For those paying attention throughout the 70s 80s and 90s, it was clear that that successive governments were avoiding taking a principled position on questions of racism and exclusion, whether in relation to housing, education, equal opportunities, national identity and so on. What has happened since the 2001 riots in mill towns, and particularly since the London bombings, is that 'multiculturalism' appears, with hindsight, to have been a coherent ideology sowing the seeds for the conflicts and crises we have now. This both obscures the rich ways that people have muddled along together in particular places, and gives the adjective 'multicultural' a bad name (although it still functions as a default for 'mixed', diverse, etc). It also masks the endemic racism that allowed certain places to practice segregation either by default or by bad planning.
A great change has happened over the last fifty years that has created a country that will never again be homogenous in the way it once was. Maybe it's better to stop talking about 'multiculturalism' altogether and find some different ways (and words) to make that recent and contested past useful in our current debates.
This is a response by Vron Ware to Paul Kingsnorth's review of her book Who Cares About Britishness? in which she sets out the fundamental differences between her approach to national identity and that of Kingsnorth in Real England.
Vron Ware (author): I bought Paul Kingsnorth's book Real England a few weeks ago after reading a positive review of it. I was enthusiastic about his project of bringing an anti-globalisation perspective to the destruction of England's distinctive environments as I also feel passionately about this. I have been writing about a particular English locality for ten years now, tracking the impact of global forces on every area of life. I've also been working on and against racism and nationalism, attentive to the past and future relationships between Britain and England. When I read him I realised that there are differences between us. Now, Kingsnorth's mean-spirited and inaccurate review of my book commissioned by the British Council, Who Cares About Britishness? A global view of the national identity debate (Arcadia, 2007) suggests that there is little common ground between us. Rather than just respond to his attack I'd like to assess his whole approach.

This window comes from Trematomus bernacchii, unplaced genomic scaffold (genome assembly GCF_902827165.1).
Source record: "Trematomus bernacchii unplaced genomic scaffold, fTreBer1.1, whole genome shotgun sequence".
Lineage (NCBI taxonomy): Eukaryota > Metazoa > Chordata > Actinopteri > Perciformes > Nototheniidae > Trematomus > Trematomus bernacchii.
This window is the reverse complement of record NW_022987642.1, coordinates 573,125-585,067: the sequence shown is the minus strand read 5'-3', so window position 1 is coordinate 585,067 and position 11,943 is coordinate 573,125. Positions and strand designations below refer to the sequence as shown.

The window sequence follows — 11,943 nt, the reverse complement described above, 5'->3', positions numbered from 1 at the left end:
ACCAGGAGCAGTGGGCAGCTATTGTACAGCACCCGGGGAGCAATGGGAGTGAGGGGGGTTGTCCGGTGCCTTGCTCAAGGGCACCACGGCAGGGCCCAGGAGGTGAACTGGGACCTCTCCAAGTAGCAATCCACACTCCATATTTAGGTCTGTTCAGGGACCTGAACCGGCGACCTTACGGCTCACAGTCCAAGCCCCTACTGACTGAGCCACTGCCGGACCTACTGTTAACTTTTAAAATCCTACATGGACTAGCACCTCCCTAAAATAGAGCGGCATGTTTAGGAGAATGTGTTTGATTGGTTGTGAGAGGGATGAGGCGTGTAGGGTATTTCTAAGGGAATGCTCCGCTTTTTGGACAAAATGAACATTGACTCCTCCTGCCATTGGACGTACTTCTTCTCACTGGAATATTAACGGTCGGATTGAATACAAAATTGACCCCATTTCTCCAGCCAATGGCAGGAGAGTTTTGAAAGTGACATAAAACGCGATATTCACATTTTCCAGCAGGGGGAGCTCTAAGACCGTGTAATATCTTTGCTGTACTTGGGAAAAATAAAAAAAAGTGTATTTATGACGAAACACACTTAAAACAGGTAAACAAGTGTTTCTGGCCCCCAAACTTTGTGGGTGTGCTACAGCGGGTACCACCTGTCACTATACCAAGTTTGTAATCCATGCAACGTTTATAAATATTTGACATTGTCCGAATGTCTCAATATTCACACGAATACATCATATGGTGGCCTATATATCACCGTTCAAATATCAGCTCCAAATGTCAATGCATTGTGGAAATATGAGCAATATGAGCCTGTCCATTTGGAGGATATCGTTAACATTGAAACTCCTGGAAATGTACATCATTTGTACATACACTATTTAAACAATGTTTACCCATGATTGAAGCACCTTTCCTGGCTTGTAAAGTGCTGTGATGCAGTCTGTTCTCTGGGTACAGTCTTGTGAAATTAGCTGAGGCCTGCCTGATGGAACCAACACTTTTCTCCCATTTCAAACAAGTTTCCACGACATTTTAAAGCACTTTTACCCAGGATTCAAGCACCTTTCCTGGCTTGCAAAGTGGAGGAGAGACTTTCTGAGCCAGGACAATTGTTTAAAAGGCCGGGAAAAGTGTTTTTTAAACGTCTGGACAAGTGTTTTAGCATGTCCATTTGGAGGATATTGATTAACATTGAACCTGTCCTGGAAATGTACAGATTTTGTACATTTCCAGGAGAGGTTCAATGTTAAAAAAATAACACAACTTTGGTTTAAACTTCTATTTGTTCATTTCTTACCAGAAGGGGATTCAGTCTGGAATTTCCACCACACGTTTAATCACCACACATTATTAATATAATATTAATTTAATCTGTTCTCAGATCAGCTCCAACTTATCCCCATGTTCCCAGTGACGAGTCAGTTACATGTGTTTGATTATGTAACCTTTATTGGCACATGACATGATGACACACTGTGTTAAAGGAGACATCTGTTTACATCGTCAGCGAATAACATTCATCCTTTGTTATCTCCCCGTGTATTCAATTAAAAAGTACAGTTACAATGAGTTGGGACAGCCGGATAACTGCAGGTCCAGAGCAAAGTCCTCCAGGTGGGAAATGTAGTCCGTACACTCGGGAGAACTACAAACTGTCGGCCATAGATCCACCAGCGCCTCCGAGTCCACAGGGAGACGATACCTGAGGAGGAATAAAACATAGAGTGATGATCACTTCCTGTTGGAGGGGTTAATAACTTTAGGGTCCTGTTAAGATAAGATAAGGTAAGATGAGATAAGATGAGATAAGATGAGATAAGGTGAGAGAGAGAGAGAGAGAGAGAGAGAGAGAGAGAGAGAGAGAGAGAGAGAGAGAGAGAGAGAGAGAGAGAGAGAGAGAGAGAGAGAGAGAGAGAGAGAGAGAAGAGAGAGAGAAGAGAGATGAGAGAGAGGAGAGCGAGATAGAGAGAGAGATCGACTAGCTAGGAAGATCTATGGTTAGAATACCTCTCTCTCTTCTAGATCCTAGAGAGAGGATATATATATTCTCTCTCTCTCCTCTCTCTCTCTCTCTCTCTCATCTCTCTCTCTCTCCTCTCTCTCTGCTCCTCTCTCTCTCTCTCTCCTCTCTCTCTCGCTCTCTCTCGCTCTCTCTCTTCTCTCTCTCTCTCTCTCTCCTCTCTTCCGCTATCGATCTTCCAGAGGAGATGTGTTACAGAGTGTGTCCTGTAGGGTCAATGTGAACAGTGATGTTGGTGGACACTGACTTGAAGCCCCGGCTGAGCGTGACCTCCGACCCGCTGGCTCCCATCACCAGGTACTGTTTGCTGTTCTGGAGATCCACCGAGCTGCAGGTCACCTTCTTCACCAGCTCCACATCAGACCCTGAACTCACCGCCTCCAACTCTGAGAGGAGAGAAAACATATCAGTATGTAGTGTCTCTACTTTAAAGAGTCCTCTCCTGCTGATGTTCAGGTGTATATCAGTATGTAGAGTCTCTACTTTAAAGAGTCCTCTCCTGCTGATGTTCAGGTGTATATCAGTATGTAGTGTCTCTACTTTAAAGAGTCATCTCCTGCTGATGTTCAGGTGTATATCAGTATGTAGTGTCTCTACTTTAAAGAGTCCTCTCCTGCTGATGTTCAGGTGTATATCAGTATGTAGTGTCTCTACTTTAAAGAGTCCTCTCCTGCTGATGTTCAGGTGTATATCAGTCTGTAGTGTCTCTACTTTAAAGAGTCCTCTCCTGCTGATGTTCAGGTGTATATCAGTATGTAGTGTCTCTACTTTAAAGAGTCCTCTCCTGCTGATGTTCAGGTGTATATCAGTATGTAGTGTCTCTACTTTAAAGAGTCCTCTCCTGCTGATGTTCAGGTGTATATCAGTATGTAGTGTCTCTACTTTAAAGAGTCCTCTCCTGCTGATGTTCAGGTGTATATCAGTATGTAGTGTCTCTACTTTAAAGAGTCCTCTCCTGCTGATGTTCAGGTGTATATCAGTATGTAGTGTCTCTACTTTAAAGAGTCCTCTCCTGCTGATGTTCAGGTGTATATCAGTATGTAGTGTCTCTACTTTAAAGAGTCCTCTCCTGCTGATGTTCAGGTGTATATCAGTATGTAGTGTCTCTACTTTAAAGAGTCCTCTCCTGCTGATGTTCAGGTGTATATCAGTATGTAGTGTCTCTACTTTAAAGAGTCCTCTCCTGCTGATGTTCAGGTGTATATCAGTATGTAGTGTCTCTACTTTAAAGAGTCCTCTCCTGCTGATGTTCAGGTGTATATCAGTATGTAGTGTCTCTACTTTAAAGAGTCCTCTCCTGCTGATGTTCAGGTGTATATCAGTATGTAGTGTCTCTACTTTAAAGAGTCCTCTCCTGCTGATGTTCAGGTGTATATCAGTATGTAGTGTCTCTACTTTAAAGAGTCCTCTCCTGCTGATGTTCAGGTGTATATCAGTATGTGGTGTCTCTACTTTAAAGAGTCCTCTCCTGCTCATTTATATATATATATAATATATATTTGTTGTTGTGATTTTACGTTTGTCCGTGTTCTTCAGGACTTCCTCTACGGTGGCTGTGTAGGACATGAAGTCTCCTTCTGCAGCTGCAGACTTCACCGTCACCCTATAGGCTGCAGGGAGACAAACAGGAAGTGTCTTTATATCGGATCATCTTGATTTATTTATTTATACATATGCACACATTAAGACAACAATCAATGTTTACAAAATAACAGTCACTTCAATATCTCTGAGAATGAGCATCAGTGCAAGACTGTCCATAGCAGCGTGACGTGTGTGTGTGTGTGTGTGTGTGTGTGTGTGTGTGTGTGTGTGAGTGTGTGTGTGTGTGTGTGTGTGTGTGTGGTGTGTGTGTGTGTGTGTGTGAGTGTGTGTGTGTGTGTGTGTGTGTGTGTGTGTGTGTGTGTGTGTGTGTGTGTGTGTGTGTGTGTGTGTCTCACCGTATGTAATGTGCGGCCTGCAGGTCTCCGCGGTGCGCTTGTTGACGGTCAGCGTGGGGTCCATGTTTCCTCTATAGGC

Kingsnorth employs the well-worn method of identifying the 'Real England' by travelling around the country to document a tale of damage, decline and neglect. The portrait of Englishness that he paints conveys a lament for better times, coupled with a reluctance to protest effectively at the destruction of 'ways of life' and institutions that once developed out of local, English culture. I thought the book would also bring an added dimension, especially since George Monbiot's recommendation on the front cover announces that the book 'helps to shape our view of who we are and who we want to be'.
In particular, given his knowledge of the movement inspired by the World Social Forum I hoped he would combine an environmentalist rage with a critique of the racially coded nationalism which is often implicit in this genre of writing about England. Instead, he does not really address the question of who counts as English, and who the 'we' are, talking vaguely of people 'of all backgrounds'. The fact that he is prepared to define himself as a nationalist indicates that he is not interested in connecting his position to a discussion about the future of England as a postcolonial country at ease with itself and alive to the value of a cosmopolitan future.